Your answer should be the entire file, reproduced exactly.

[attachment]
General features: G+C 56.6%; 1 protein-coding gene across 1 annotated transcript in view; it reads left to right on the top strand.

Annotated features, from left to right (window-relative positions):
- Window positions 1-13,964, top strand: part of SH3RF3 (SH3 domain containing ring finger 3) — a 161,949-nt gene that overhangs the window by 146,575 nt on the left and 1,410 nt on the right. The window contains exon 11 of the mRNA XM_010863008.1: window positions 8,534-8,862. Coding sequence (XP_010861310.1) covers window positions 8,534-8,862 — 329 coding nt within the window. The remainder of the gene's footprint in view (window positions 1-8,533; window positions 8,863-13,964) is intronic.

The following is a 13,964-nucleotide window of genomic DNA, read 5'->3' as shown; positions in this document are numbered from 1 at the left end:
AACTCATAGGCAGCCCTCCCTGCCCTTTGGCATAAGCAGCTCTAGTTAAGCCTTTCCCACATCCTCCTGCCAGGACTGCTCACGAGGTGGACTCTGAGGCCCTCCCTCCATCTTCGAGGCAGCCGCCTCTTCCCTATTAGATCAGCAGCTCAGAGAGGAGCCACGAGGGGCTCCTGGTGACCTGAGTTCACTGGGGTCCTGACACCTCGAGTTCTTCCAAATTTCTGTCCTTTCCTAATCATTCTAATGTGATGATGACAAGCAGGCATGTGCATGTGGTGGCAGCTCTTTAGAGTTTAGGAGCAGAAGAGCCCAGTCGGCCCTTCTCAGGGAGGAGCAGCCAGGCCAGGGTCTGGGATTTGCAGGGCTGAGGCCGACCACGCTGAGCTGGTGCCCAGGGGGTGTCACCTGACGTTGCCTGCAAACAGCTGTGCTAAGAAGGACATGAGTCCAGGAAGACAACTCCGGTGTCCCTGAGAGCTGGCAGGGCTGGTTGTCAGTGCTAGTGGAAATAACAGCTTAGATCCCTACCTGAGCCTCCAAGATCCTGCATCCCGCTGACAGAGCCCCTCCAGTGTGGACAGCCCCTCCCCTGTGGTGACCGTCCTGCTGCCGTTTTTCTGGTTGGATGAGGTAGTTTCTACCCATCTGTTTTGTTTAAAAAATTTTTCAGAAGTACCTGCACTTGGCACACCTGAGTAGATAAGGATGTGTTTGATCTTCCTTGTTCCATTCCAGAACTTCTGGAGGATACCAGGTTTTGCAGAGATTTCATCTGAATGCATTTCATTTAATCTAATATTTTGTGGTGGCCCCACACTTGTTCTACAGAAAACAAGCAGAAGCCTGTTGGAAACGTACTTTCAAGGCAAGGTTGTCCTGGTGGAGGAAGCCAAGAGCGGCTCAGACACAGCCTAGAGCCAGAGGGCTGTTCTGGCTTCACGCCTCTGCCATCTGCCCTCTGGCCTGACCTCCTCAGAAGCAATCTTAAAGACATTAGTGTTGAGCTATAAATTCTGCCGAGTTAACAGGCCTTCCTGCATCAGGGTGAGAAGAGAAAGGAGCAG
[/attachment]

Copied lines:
General features: G+C 56.6%; 1 protein-coding gene across 1 annotated transcript in view; it reads left to right on the top strand.

Annotated features, from left to right (window-relative positions):
- Window positions 1-13,964, top strand: part of SH3RF3 (SH3 domain containing ring finger 3) — a 161,949-nt gene that overhangs the window by 146,575 nt on the left and 1,410 nt on the right. The window contains exon 11 of the mRNA XM_010863008.1: window positions 8,534-8,862. Coding sequence (XP_010861310.1) covers window positions 8,534-8,862 — 329 coding nt within the window. The remainder of the gene's footprint in view (window positions 1-8,533; window positions 8,863-13,964) is intronic.

The following is a 13,964-nucleotide window of genomic DNA, read 5'->3' as shown; positions in this document are numbered from 1 at the left end:
AACTCATAGGCAGCCCTCCCTGCCCTTTGGCATAAGCAGCTCTAGTTAAGCCTTTCCCACATCCTCCTGCCAGGACTGCTCACGAGGTGGACTCTGAGGCCCTCCCTCCATCTTCGAGGCAGCCGCCTCTTCCCTATTAGATCAGCAGCTCAGAGAGGAGCCACGAGGGGCTCCTGGTGACCTGAGTTCACTGGGGTCCTGACACCTCGAGTTCTTCCAAATTTCTGTCCTTTCCTAATCATTCTAATGTGATGATGACAAGCAGGCATGTGCATGTGGTGGCAGCTCTTTAGAGTTTAGGAGCAGAAGAGCCCAGTCGGCCCTTCTCAGGGAGGAGCAGCCAGGCCAGGGTCTGGGATTTGCAGGGCTGAGGCCGACCACGCTGAGCTGGTGCCCAGGGGGTGTCACCTGACGTTGCCTGCAAACAGCTGTGCTAAGAAGGACATGAGTCCAGGAAGACAACTCCGGTGTCCCTGAGAGCTGGCAGGGCTGGTTGTCAGTGCTAGTGGAAATAACAGCTTAGATCCCTACCTGAGCCTCCAAGATCCTGCATCCCGCTGACAGAGCCCCTCCAGTGTGGACAGCCCCTCCCCTGTGGTGACCGTCCTGCTGCCGTTTTTCTGGTTGGATGAGGTAGTTTCTACCCATCTGTTTTGTTTAAAAAATTTTTCAGAAGTACCTGCACTTGGCACACCTGAGTAGATAAGGATGTGTTTGATCTTCCTTGTTCCATTCCAGAACTTCTGGAGGATACCAGGTTTTGCAGAGATTTCATCTGAATGCATTTCATTTAATCTAATATTTTGTGGTGGCCCCACACTTGTTCTACAGAAAACAAGCAGAAGCCTGTTGGAAACGTACTTTCAAGGCAAGGTTGTCCTGGTGGAGGAAGCCAAGAGCGGCTCAGACACAGCCTAGAGCCAGAGGGCTGTTCTGGCTTCACGCCTCTGCCATCTGCCCTCTGGCCTGACCTCCTCAGAAGCAATCTTAAAGACATTAGTGTTGAGCTATAAATTCTGCCGAGTTAACAGGCCTTCCTGCATCAGGGTGAGAAGAGAAAGGAGCAG